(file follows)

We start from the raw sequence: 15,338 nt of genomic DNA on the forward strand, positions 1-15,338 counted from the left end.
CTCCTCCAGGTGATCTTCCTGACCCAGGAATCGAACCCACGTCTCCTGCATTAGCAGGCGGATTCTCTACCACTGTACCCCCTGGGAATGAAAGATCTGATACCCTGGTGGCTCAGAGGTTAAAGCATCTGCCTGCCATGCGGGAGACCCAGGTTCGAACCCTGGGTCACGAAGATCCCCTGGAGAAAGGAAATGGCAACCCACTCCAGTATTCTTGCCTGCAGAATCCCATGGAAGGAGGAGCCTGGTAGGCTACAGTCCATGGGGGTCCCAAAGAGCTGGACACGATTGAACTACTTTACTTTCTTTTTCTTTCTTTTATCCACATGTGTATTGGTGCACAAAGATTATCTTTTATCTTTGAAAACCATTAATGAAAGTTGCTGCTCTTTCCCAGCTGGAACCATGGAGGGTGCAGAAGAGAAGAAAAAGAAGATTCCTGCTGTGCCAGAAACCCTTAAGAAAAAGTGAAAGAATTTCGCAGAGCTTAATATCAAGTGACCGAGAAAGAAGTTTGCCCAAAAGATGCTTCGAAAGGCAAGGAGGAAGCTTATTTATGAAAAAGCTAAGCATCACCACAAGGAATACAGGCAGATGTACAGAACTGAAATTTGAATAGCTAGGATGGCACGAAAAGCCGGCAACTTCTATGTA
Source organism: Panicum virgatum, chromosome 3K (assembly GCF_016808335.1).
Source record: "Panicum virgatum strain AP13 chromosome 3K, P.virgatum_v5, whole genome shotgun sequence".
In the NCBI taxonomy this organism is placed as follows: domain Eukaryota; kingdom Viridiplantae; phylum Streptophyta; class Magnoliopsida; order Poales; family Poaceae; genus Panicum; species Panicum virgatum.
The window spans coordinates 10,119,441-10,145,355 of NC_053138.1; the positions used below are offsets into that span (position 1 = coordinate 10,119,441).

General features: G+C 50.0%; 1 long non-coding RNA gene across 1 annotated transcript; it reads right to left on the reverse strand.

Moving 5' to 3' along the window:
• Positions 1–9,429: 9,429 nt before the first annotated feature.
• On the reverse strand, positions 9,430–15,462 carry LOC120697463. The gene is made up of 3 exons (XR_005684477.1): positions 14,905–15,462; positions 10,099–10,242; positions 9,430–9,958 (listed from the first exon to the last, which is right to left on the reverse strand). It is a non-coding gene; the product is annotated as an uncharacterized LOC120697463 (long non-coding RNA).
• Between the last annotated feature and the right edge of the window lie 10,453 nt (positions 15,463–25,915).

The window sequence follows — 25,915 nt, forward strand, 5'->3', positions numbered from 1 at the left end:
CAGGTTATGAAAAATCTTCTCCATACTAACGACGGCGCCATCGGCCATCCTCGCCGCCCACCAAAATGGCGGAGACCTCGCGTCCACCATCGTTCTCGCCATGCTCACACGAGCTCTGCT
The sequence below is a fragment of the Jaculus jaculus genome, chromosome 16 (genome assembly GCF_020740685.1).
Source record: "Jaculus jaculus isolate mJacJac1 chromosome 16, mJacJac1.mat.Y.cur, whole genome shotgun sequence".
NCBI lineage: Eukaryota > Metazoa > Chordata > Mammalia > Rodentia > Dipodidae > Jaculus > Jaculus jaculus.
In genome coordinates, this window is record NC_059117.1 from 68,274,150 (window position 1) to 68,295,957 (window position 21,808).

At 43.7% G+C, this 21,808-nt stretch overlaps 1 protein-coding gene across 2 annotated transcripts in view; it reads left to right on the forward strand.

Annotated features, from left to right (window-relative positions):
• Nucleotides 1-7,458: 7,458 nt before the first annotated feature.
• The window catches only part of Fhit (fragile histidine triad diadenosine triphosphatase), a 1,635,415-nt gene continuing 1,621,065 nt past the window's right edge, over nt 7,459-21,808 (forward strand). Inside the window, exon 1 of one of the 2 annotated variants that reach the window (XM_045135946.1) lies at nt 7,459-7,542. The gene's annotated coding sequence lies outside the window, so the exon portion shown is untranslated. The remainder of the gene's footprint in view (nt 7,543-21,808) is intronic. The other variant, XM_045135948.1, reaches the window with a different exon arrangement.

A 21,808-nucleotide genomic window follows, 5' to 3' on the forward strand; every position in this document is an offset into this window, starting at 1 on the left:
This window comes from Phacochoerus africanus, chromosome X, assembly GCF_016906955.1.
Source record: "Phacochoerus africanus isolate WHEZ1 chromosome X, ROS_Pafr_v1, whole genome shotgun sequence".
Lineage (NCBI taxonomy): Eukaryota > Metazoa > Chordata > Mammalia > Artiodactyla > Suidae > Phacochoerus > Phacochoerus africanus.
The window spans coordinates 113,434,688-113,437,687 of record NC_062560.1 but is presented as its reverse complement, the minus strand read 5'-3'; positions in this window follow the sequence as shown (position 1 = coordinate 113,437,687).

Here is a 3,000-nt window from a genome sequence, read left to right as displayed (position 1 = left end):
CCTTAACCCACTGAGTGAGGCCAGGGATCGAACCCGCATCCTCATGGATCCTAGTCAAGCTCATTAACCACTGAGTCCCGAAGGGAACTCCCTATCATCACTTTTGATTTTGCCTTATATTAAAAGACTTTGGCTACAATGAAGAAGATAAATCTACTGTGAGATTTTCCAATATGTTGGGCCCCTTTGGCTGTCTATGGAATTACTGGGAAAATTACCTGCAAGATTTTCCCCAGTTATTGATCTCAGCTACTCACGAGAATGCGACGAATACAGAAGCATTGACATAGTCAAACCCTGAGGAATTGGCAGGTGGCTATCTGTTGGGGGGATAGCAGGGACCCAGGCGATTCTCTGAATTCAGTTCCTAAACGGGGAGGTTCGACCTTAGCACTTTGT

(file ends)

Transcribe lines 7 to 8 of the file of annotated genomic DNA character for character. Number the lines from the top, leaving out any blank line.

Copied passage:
General features: G+C 50.0%; 1 long non-coding RNA gene across 1 annotated transcript; it reads right to left on the reverse strand.

Moving 5' to 3' along the window: